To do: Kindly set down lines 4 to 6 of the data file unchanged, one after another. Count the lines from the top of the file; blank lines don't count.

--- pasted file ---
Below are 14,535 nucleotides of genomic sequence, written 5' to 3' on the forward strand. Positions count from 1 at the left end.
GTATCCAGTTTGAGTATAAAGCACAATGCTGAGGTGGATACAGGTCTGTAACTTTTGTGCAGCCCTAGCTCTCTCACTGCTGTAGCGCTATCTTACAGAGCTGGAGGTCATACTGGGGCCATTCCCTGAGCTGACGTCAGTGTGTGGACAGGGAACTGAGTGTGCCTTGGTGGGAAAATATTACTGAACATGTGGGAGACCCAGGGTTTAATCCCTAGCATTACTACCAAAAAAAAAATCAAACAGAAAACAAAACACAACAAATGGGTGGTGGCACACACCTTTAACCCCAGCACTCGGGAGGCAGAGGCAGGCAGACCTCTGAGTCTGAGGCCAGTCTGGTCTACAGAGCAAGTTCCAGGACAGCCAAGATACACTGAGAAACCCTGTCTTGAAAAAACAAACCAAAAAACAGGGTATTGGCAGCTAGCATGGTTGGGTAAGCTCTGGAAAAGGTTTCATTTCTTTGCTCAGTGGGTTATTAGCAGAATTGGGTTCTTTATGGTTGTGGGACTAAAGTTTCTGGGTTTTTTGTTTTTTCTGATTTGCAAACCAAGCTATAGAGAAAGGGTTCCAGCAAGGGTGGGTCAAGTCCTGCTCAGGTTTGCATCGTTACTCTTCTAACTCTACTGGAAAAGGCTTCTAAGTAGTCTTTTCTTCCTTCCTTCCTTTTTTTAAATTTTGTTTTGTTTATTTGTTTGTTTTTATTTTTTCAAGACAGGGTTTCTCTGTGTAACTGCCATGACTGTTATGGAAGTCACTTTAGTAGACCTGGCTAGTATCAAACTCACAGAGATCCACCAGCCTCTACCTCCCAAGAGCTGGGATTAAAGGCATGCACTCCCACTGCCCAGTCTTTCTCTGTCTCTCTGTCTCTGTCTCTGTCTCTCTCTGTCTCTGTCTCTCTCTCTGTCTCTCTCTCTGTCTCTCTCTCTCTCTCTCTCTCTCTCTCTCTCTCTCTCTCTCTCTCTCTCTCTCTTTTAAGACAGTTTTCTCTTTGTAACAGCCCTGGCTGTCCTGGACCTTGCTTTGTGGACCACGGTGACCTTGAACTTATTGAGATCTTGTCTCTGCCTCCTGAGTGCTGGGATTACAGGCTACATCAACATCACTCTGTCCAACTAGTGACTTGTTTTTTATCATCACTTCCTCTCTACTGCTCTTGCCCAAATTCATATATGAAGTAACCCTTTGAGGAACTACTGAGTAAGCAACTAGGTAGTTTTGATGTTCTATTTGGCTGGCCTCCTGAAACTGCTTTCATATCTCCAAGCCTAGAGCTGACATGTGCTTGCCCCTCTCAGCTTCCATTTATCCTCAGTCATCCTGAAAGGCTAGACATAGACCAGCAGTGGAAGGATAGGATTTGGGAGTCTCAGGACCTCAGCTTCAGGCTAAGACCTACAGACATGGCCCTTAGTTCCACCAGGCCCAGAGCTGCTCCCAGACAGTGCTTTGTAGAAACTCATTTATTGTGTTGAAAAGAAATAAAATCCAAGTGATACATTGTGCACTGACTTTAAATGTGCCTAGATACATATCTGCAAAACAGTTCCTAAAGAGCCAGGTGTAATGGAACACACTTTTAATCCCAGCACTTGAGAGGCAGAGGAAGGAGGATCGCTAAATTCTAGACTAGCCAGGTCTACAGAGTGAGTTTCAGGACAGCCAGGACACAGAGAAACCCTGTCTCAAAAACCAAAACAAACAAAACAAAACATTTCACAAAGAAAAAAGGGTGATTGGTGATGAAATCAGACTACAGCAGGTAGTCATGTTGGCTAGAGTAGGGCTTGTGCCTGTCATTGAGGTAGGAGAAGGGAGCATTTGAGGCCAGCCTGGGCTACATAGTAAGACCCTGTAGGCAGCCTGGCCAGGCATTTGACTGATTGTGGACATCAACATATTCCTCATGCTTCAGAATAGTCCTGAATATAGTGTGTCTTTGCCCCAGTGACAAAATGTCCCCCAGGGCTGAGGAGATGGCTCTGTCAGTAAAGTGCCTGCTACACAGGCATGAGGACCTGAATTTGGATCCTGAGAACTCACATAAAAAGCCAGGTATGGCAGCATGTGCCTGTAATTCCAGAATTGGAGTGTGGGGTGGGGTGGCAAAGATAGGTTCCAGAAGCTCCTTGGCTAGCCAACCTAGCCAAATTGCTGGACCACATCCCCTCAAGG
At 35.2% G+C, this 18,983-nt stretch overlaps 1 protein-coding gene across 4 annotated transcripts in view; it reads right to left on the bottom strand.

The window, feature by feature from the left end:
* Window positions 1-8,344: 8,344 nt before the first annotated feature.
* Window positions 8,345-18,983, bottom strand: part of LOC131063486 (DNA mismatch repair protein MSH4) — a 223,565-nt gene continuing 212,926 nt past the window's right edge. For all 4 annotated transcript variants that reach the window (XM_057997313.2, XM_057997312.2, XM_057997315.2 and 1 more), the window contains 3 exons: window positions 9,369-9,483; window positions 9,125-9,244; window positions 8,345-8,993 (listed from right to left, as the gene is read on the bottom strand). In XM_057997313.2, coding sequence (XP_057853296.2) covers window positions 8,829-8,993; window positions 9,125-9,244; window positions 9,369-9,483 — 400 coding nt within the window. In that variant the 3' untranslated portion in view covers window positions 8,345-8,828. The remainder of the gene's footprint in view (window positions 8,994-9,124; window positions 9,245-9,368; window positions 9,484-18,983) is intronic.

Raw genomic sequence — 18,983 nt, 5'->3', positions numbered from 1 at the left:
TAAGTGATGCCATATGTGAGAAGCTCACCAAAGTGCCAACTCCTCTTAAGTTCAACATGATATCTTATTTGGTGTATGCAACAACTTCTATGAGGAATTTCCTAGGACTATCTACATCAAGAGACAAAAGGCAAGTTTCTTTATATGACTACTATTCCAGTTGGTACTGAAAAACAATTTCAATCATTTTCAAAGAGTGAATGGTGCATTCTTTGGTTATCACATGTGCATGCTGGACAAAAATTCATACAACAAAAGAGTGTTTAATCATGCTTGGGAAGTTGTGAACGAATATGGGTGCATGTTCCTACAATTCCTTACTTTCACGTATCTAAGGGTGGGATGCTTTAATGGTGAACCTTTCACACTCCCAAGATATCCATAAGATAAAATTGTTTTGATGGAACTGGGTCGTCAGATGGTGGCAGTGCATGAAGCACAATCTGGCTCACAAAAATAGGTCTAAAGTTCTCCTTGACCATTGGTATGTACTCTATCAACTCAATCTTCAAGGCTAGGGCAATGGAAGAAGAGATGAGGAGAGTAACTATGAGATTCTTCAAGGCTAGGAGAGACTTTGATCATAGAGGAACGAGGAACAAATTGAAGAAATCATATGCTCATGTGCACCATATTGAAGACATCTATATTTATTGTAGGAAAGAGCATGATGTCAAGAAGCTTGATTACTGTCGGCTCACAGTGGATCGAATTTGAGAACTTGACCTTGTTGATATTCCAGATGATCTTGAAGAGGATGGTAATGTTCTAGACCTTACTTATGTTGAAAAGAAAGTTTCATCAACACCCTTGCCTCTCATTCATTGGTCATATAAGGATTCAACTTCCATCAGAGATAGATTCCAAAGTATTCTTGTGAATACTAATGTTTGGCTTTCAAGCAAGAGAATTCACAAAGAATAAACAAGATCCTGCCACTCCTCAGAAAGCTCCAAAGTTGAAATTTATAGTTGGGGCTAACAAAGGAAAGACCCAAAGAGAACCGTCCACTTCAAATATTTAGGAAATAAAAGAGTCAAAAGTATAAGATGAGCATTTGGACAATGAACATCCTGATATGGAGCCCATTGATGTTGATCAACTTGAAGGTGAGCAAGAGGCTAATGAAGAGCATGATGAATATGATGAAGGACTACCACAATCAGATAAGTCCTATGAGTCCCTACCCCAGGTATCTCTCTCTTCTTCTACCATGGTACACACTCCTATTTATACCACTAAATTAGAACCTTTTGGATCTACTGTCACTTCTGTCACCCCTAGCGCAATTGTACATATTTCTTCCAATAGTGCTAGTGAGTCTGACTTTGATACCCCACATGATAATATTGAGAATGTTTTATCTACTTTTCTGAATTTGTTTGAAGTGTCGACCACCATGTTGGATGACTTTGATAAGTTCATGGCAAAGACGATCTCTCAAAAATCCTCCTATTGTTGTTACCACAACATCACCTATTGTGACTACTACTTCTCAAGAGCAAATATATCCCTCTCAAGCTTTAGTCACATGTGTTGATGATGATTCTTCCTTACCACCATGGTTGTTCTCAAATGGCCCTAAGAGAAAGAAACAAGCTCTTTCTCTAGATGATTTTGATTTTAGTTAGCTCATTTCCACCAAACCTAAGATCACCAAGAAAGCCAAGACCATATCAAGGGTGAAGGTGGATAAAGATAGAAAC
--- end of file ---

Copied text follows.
The window, feature by feature from the left end:
* Window positions 1-8,344: 8,344 nt before the first annotated feature.
* Window positions 8,345-18,983, bottom strand: part of LOC131063486 (DNA mismatch repair protein MSH4) — a 223,565-nt gene continuing 212,926 nt past the window's right edge. For all 4 annotated transcript variants that reach the window (XM_057997313.2, XM_057997312.2, XM_057997315.2 and 1 more), the window contains 3 exons: window positions 9,369-9,483; window positions 9,125-9,244; window positions 8,345-8,993 (listed from right to left, as the gene is read on the bottom strand). In XM_057997313.2, coding sequence (XP_057853296.2) covers window positions 8,829-8,993; window positions 9,125-9,244; window positions 9,369-9,483 — 400 coding nt within the window. In that variant the 3' untranslated portion in view covers window positions 8,345-8,828. The remainder of the gene's footprint in view (window positions 8,994-9,124; window positions 9,245-9,368; window positions 9,484-18,983) is intronic.